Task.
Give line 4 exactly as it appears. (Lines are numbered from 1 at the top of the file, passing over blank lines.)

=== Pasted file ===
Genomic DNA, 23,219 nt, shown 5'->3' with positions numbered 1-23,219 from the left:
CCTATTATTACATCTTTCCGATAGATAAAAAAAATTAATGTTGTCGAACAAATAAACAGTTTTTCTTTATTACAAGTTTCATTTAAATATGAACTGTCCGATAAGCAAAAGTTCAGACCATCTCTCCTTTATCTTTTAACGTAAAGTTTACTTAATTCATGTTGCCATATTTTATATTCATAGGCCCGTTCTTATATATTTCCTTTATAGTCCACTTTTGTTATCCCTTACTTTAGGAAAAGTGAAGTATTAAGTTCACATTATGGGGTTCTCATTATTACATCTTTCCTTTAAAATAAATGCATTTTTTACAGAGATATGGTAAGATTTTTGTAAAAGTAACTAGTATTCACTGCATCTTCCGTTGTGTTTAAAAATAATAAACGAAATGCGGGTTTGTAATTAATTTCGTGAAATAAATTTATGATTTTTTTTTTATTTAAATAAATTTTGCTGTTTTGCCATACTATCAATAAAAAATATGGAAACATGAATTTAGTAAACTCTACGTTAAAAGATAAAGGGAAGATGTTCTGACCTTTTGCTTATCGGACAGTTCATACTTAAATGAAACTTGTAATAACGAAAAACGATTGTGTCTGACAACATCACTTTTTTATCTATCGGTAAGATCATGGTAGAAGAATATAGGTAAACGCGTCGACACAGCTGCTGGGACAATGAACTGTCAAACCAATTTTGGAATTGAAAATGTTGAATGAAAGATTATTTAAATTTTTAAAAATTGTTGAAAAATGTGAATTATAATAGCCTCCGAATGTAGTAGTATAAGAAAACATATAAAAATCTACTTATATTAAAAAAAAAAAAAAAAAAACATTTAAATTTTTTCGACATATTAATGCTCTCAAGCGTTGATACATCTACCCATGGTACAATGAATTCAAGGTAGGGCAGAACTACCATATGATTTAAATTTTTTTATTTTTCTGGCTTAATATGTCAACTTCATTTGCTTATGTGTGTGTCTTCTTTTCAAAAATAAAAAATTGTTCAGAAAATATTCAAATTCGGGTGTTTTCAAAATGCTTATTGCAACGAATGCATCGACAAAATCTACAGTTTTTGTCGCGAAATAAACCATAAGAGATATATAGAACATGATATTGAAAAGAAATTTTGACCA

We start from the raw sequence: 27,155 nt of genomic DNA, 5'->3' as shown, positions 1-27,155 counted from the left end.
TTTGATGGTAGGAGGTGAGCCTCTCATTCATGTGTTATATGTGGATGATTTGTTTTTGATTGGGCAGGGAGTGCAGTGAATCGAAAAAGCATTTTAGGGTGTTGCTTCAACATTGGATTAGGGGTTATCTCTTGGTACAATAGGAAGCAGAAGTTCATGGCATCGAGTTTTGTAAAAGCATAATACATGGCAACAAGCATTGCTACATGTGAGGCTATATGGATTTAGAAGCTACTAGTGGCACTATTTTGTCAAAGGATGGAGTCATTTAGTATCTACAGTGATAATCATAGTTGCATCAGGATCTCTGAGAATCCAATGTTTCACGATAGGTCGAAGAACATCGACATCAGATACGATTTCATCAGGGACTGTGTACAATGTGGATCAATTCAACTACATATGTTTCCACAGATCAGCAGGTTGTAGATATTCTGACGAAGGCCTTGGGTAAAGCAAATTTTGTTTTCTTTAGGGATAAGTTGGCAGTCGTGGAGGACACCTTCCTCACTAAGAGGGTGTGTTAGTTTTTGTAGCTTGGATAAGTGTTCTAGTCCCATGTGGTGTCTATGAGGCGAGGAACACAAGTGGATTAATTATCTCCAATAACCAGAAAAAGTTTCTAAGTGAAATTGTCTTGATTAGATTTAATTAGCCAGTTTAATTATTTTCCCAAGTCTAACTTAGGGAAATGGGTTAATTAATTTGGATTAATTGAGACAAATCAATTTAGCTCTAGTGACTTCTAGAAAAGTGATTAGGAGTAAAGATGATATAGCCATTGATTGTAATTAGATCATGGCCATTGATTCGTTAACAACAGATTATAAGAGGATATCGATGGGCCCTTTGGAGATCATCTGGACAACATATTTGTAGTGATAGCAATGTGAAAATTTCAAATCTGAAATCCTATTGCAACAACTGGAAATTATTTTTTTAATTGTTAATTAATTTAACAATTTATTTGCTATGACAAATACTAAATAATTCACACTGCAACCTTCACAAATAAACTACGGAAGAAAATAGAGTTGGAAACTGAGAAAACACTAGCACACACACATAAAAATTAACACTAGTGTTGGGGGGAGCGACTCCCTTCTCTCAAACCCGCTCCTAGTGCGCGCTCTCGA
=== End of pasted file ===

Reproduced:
TTTGATGGTAGGAGGTGAGCCTCTCATTCATGTGTTATATGTGGATGATTTGTTTTTGATTGGGCAGGGAGTGCAGTGAATCGAAAAAGCATTTTAGGGTGTTGCTTCAACATTGGATTAGGGGTTATCTCTTGGTACAATAGGAAGCAGAAGTTCATGGCATCGAGTTTTGTAAAAGCATAATACATGGCAACAAGCATTGCTACATGTGAGGCTATATGGATTTAGAAGCTACTAGTGGCACTATTTTGTCAAAGGATGGAGTCATTTAGTATCTACAGTGATAATCATAGTTGCATCAGGATCTCTGAGAATCCAATGTTTCACGATAGGTCGAAGAACATCGACATCAGATACGATTTCATCAGGGACTGTGTACAATGTGGATCAATTCAACTACATATGTTTCCACAGATCAGCAGGTTGTAGATATTCTGACGAAGGCCTTGGGTAAAGCAAATTTTGTTTTCTTTAGGGATAAGTTGGCAGTCGTGGAGGACACCTTCCTCACTAAGAGGGTGTGTTAGTTTTTGTAGCTTGGATAAGTGTTCTAGTCCCATGTGGTGTCTATGAGGCGAGGAACACAAGTGGATTAATTATCTCCAATAACCAGAAAAAGTTTCTAAGTGAAATTGTCTTGATTAGATTTAATTAGCCAGTTTAATTATTTTCCCAAGTCTAACTTAGGGAAATGGGTTAATTAATTTGGATTAATTGAGACAAATCAATTTAGCTCTAGTGACTTCTAGAAAAGTGATTAGGAGTAAAGATGATATAGCCATTGATTGTAATTAGATCATGGCCATTGATTCGTTAACAACAGATTATAAGAGGATATCGATGGGCCCTTTGGAGATCATCTGGACAACATATTTGTAGTGATAGCAATGTGAAAATTTCAAATCTGAAATCCTATTGCAACAACTGGAAATTATTTTTTTAATTGTTAATTAATTTAACAATTTATTTGCTATGACAAATACTAAATAATTCACACTGCAACCTTCACAAATAAACTACGGAAGAAAATAGAGTTGGAAACTGAGAAAACACTAGCACACACACATAAAAATTAACACTAGTGTTGGGGGGAGCGACTCCCTTCTCTCAAACCCGCTCCTAGTGCGCGCTCTCGA